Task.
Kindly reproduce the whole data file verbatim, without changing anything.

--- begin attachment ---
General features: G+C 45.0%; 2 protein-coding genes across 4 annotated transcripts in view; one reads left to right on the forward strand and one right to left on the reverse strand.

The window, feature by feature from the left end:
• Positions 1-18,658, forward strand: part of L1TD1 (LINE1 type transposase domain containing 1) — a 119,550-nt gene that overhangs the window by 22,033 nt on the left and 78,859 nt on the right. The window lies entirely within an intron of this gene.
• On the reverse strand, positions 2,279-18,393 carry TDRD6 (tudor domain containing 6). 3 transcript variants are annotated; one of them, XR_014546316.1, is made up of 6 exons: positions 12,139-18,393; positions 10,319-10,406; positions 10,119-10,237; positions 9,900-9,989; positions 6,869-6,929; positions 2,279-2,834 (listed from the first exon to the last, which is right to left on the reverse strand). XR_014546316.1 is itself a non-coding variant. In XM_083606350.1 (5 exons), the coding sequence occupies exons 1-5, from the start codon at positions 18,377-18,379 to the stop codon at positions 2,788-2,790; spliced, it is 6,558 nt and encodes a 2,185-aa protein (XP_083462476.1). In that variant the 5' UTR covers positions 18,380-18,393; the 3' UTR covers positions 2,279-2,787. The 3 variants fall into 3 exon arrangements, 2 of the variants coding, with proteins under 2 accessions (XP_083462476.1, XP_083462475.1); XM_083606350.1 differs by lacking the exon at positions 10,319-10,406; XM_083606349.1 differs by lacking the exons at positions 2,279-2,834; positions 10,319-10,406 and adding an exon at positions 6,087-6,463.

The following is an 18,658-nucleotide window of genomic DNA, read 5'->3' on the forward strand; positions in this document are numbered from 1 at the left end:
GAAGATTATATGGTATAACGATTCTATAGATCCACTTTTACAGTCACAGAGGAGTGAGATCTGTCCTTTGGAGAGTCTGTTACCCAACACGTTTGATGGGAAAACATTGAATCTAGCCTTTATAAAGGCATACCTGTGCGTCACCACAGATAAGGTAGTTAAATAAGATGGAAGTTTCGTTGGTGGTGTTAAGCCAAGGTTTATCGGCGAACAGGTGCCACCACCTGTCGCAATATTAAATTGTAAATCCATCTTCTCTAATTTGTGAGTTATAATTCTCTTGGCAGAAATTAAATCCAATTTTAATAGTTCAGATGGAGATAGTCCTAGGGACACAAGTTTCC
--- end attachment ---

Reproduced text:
General features: G+C 45.0%; 2 protein-coding genes across 4 annotated transcripts in view; one reads left to right on the forward strand and one right to left on the reverse strand.

The window, feature by feature from the left end:
• Positions 1-18,658, forward strand: part of L1TD1 (LINE1 type transposase domain containing 1) — a 119,550-nt gene that overhangs the window by 22,033 nt on the left and 78,859 nt on the right. The window lies entirely within an intron of this gene.
• On the reverse strand, positions 2,279-18,393 carry TDRD6 (tudor domain containing 6). 3 transcript variants are annotated; one of them, XR_014546316.1, is made up of 6 exons: positions 12,139-18,393; positions 10,319-10,406; positions 10,119-10,237; positions 9,900-9,989; positions 6,869-6,929; positions 2,279-2,834 (listed from the first exon to the last, which is right to left on the reverse strand). XR_014546316.1 is itself a non-coding variant. In XM_083606350.1 (5 exons), the coding sequence occupies exons 1-5, from the start codon at positions 18,377-18,379 to the stop codon at positions 2,788-2,790; spliced, it is 6,558 nt and encodes a 2,185-aa protein (XP_083462476.1). In that variant the 5' UTR covers positions 18,380-18,393; the 3' UTR covers positions 2,279-2,787. The 3 variants fall into 3 exon arrangements, 2 of the variants coding, with proteins under 2 accessions (XP_083462476.1, XP_083462475.1); XM_083606350.1 differs by lacking the exon at positions 10,319-10,406; XM_083606349.1 differs by lacking the exons at positions 2,279-2,834; positions 10,319-10,406 and adding an exon at positions 6,087-6,463.

The following is an 18,658-nucleotide window of genomic DNA, read 5'->3' on the forward strand; positions in this document are numbered from 1 at the left end:
GAAGATTATATGGTATAACGATTCTATAGATCCACTTTTACAGTCACAGAGGAGTGAGATCTGTCCTTTGGAGAGTCTGTTACCCAACACGTTTGATGGGAAAACATTGAATCTAGCCTTTATAAAGGCATACCTGTGCGTCACCACAGATAAGGTAGTTAAATAAGATGGAAGTTTCGTTGGTGGTGTTAAGCCAAGGTTTATCGGCGAACAGGTGCCACCACCTGTCGCAATATTAAATTGTAAATCCATCTTCTCTAATTTGTGAGTTATAATTCTCTTGGCAGAAATTAAATCCAATTTTAATAGTTCAGATGGAGATAGTCCTAGGGACACAAGTTTCC